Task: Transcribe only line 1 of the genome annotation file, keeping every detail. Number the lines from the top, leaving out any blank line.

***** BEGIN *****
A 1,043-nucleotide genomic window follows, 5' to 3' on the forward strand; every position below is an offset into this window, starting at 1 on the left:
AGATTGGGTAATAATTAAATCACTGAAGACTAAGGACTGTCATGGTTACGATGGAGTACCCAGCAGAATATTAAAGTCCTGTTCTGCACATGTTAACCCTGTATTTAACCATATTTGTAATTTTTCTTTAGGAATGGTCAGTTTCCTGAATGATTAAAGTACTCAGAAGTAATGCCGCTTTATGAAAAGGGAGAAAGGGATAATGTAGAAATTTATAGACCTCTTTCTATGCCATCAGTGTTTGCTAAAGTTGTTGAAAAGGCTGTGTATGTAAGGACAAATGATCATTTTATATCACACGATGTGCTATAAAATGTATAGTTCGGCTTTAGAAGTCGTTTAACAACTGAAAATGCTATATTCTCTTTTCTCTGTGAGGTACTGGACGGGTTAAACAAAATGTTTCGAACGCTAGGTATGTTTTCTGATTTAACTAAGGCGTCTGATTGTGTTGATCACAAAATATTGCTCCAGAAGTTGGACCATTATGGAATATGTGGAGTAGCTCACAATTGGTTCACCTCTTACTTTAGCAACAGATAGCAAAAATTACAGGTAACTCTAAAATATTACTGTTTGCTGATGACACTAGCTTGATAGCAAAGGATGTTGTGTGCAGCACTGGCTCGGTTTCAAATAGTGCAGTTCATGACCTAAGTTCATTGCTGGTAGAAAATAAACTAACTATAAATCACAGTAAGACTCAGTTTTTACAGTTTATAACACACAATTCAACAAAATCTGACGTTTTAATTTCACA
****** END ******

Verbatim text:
A 1,043-nucleotide genomic window follows, 5' to 3' on the forward strand; every position below is an offset into this window, starting at 1 on the left: